Deconvoluting the mode of action of a suite of novel antileishmanials

Lead Research Organisation: Durham University
Department Name: Chemistry


Leishmania spp protozoan parasites are responsible for the Neglected Tropical Disease leishmaniasis, affecting over 12 million people worldwide, with more than 1 billion at risk. With an increasing number of cases in an ever wider geographical area, and rising antimicrobial resistance, the battle against has been described as a 'losing one'. Current therapies are limited, expensive, difficult to administer and not widely accessible. Working in partnership, GSK has identified many new promising antileishmanials. To develop these further, we need to understand how they work (the Mode of Action; MoA). In this project we will using biological and biophysical technologies to uncover the mode of action of 17 hits selected for their efficacy, non-toxic profile and physical-chemical properties:
Work Package 1: Laboratory induction of antimicrobial resistance has long been observed and Next Generation Sequencing (NGS) now allows the relatively rapid identification of associated mutations in Leishmania species. Leishmania (New World L. mexicana and Old World L. major) resistance to the GSK compounds (Month 1 to 12) will be induced by in vitro evolution via stepwise increase in compound concentrations. Whole genome sequencing and evaluation of the Mode of Resistance (MoR, Month 12 to 18) using available NGS and analytical platforms will allow mutations associated with resistance will be evaluated. Validation of MoR by using gene editing technology by mutation reversal and restoration of compound sensitivity will then complete the Work Package (Month 18-36).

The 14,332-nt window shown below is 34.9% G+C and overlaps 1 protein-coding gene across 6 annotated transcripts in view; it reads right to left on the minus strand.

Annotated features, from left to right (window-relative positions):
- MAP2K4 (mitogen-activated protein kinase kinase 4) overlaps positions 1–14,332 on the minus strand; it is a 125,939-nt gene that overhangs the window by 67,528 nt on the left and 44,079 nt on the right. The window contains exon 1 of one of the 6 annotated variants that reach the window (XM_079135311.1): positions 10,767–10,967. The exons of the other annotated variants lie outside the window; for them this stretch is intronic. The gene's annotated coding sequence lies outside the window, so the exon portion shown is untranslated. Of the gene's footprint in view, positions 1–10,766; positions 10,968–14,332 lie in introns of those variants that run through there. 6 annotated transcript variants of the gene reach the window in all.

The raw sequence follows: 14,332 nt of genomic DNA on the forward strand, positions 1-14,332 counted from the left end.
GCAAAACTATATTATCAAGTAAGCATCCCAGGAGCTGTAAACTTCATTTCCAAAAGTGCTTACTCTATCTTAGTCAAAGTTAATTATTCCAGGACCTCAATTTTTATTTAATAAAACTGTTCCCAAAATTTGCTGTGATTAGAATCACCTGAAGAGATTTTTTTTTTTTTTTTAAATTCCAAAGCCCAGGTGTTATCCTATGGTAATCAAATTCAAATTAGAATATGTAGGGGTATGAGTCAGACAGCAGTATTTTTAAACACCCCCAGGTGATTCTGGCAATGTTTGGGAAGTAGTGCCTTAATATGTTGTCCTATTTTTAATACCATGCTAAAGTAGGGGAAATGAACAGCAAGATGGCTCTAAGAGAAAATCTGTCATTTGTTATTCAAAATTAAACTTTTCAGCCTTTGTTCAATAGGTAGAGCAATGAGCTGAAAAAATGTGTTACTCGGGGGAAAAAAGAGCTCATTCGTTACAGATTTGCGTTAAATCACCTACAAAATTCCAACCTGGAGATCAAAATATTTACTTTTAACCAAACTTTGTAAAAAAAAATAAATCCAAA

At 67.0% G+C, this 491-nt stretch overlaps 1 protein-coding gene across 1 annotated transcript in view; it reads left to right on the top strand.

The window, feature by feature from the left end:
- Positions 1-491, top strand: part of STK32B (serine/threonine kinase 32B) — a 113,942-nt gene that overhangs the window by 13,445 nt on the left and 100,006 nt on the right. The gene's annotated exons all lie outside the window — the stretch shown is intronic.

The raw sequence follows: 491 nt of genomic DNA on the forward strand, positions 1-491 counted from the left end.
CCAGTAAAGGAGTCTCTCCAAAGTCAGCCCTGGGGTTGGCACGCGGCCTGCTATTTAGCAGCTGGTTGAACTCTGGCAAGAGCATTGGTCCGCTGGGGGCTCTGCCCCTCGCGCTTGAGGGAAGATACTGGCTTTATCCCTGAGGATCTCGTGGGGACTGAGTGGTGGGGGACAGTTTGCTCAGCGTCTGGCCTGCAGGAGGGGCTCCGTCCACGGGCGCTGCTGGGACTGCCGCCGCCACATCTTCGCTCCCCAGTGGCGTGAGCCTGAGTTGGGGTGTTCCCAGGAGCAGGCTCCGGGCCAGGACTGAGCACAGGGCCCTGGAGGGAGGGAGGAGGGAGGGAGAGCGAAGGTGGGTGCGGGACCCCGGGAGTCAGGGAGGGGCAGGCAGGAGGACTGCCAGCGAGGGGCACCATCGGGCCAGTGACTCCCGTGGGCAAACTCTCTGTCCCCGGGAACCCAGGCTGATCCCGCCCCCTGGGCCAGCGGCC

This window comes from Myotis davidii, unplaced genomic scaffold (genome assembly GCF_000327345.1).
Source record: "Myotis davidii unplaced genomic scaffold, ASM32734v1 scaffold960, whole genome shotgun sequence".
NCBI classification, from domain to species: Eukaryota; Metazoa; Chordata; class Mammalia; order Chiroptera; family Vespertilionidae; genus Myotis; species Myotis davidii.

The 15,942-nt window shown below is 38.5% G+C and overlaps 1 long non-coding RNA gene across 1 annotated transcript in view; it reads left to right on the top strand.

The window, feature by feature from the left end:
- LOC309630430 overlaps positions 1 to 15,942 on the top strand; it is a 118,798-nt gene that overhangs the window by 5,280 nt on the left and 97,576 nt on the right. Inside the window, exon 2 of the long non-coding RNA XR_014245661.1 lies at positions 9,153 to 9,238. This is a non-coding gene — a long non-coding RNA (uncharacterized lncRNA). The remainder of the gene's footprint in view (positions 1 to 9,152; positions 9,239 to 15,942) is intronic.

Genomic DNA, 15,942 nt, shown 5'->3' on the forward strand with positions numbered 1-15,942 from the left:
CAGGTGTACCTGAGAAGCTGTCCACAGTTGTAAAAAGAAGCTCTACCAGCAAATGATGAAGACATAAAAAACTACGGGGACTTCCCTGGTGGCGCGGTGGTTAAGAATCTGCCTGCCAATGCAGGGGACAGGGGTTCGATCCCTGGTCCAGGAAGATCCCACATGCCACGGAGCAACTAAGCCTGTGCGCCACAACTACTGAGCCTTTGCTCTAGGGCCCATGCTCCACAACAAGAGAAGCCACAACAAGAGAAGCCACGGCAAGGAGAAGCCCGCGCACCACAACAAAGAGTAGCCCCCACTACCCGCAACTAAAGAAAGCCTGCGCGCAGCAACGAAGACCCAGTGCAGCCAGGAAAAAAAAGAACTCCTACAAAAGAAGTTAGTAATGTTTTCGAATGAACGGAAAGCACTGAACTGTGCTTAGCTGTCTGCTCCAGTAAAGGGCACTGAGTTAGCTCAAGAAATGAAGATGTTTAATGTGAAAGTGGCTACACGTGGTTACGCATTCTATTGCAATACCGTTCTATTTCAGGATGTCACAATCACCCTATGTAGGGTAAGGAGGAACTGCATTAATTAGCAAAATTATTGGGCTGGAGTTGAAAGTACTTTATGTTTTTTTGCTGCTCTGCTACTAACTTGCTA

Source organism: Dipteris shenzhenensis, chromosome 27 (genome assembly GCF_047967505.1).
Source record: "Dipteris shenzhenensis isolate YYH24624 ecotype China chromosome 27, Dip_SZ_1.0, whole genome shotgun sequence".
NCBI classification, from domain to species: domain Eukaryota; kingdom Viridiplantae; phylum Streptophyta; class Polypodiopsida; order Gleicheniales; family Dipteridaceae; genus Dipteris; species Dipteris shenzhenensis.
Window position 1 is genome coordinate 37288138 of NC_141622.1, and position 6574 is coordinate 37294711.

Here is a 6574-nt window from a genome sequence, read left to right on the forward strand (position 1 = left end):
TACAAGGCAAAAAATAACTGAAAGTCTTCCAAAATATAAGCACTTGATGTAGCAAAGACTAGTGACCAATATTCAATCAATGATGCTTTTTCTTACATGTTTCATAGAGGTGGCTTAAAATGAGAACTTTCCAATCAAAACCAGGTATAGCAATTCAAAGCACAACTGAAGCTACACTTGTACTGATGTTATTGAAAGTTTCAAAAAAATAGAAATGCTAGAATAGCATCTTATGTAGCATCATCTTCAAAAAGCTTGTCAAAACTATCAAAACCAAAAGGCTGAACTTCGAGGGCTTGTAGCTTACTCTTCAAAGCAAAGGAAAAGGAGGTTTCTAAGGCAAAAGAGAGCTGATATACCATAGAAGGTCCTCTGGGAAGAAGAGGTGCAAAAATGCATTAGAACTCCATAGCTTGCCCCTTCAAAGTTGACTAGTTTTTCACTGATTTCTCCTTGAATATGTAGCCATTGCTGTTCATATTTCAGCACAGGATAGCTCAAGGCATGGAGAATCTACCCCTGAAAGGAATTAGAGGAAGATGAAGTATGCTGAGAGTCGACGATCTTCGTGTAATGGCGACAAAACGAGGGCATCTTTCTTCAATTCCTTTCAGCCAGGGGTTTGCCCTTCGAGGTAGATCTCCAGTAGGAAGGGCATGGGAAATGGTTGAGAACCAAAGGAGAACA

Work Package 2: Compounds with induced MoR mutations which have been genetically validated will then enter stage 2, where further validation will be undertaken using mass spectrometry approaches. Such technologies are now well established for the characterization of the response of cells to chemical stress and are widely utilised in the deconvolution of drug MoA, including in the laboratories of the Newcastle supervisor, Prof Matthias Trost. With Trost, leading edge mass spectrometry-based cellular thermal shift assay (MS-CeTSA; thermal proteomics) will be employed to further deconvolute the MoA of the triaged compounds (Month 24-36). MS-CeTSA allows changes in protein thermal stability associated with ligand (e.g. drug) interaction to be identified and quantified, thus facilitating the identification of drug targets in live cells (Miettinen et al, 2018). These data will be added and compared to that generated above.
Work Package 3: Compound targets fully validated in Work Packages 1 and 2 will be assessed at GSK for 'druggability', triaged and formatted into assay platforms for future HTS campaigns. In parallel, GSK medicinal chemistry expertise will assess the compounds directed at these targets for entry into hit-to-lead programmes (Month 36-42).
Write up: Month 42-48.


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Studentship Projects

Project Reference Relationship Related To Start End Student Name
EP/S022791/1 01/05/2019 31/10/2027
2304113 Studentship EP/S022791/1 01/10/2019 30/09/2023 Laura Nunes Filipe